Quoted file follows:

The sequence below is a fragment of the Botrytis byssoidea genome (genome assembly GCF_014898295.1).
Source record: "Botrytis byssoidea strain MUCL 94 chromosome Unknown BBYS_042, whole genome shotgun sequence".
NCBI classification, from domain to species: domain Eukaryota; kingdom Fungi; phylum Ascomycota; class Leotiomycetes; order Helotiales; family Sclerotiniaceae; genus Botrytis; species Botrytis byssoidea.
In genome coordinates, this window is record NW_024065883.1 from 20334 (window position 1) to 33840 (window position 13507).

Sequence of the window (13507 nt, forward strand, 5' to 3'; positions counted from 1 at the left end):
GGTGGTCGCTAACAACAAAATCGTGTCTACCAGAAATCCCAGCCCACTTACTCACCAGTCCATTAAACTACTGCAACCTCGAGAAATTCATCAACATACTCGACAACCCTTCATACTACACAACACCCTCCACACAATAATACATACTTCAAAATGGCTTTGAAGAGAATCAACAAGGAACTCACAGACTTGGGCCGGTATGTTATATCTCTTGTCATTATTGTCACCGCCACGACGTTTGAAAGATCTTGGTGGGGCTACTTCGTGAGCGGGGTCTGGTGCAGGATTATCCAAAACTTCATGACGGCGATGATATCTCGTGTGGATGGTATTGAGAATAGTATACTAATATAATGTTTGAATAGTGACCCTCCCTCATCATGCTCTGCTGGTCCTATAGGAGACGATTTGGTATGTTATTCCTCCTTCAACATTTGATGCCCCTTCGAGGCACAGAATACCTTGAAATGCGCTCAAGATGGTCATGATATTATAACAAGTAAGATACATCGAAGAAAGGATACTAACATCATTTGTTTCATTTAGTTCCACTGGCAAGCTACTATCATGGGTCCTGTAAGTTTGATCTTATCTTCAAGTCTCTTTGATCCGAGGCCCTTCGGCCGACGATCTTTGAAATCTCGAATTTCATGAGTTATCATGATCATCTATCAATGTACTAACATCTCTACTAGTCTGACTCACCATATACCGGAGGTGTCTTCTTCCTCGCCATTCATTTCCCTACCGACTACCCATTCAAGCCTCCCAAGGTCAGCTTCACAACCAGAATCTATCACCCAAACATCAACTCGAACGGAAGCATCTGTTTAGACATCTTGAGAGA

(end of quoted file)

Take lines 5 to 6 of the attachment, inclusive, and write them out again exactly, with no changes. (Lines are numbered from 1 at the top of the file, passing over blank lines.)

Sequence of the window (13507 nt, forward strand, 5' to 3'; positions counted from 1 at the left end):
GGTGGTCGCTAACAACAAAATCGTGTCTACCAGAAATCCCAGCCCACTTACTCACCAGTCCATTAAACTACTGCAACCTCGAGAAATTCATCAACATACTCGACAACCCTTCATACTACACAACACCCTCCACACAATAATACATACTTCAAAATGGCTTTGAAGAGAATCAACAAGGAACTCACAGACTTGGGCCGGTATGTTATATCTCTTGTCATTATTGTCACCGCCACGACGTTTGAAAGATCTTGGTGGGGCTACTTCGTGAGCGGGGTCTGGTGCAGGATTATCCAAAACTTCATGACGGCGATGATATCTCGTGTGGATGGTATTGAGAATAGTATACTAATATAATGTTTGAATAGTGACCCTCCCTCATCATGCTCTGCTGGTCCTATAGGAGACGATTTGGTATGTTATTCCTCCTTCAACATTTGATGCCCCTTCGAGGCACAGAATACCTTGAAATGCGCTCAAGATGGTCATGATATTATAACAAGTAAGATACATCGAAGAAAGGATACTAACATCATTTGTTTCATTTAGTTCCACTGGCAAGCTACTATCATGGGTCCTGTAAGTTTGATCTTATCTTCAAGTCTCTTTGATCCGAGGCCCTTCGGCCGACGATCTTTGAAATCTCGAATTTCATGAGTTATCATGATCATCTATCAATGTACTAACATCTCTACTAGTCTGACTCACCATATACCGGAGGTGTCTTCTTCCTCGCCATTCATTTCCCTACCGACTACCCATTCAAGCCTCCCAAGGTCAGCTTCACAACCAGAATCTATCACCCAAACATCAACTCGAACGGAAGCATCTGTTTAGACATCTTGAGAGA